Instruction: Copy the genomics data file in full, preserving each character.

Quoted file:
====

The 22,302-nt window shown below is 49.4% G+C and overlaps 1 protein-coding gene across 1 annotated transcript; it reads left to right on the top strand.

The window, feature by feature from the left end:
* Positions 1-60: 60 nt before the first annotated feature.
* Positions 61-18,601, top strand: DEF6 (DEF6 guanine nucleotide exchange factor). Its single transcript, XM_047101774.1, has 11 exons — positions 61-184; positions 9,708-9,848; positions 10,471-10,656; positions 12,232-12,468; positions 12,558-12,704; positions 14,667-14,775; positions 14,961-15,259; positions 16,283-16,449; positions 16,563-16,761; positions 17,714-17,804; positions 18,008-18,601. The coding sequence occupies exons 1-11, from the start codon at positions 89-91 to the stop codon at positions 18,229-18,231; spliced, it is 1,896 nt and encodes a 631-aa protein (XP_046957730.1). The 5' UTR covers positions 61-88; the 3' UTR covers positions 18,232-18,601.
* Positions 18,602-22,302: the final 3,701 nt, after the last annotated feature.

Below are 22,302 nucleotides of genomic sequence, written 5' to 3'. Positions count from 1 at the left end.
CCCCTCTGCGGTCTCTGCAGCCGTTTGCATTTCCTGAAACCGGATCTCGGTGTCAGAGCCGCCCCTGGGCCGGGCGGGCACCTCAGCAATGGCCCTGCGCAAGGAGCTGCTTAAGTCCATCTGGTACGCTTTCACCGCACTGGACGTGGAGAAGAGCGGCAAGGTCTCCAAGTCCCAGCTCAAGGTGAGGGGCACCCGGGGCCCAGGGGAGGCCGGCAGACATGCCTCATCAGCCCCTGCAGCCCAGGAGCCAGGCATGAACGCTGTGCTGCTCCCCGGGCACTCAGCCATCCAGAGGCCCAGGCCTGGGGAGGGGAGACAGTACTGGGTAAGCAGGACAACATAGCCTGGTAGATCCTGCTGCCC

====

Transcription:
The 22,302-nt window shown below is 49.4% G+C and overlaps 1 protein-coding gene across 1 annotated transcript; it reads left to right on the top strand.

The window, feature by feature from the left end:
* Positions 1-60: 60 nt before the first annotated feature.
* Positions 61-18,601, top strand: DEF6 (DEF6 guanine nucleotide exchange factor). Its single transcript, XM_047101774.1, has 11 exons — positions 61-184; positions 9,708-9,848; positions 10,471-10,656; positions 12,232-12,468; positions 12,558-12,704; positions 14,667-14,775; positions 14,961-15,259; positions 16,283-16,449; positions 16,563-16,761; positions 17,714-17,804; positions 18,008-18,601. The coding sequence occupies exons 1-11, from the start codon at positions 89-91 to the stop codon at positions 18,229-18,231; spliced, it is 1,896 nt and encodes a 631-aa protein (XP_046957730.1). The 5' UTR covers positions 61-88; the 3' UTR covers positions 18,232-18,601.
* Positions 18,602-22,302: the final 3,701 nt, after the last annotated feature.

Below are 22,302 nucleotides of genomic sequence, written 5' to 3'. Positions count from 1 at the left end.
CCCCTCTGCGGTCTCTGCAGCCGTTTGCATTTCCTGAAACCGGATCTCGGTGTCAGAGCCGCCCCTGGGCCGGGCGGGCACCTCAGCAATGGCCCTGCGCAAGGAGCTGCTTAAGTCCATCTGGTACGCTTTCACCGCACTGGACGTGGAGAAGAGCGGCAAGGTCTCCAAGTCCCAGCTCAAGGTGAGGGGCACCCGGGGCCCAGGGGAGGCCGGCAGACATGCCTCATCAGCCCCTGCAGCCCAGGAGCCAGGCATGAACGCTGTGCTGCTCCCCGGGCACTCAGCCATCCAGAGGCCCAGGCCTGGGGAGGGGAGACAGTACTGGGTAAGCAGGACAACATAGCCTGGTAGATCCTGCTGCCC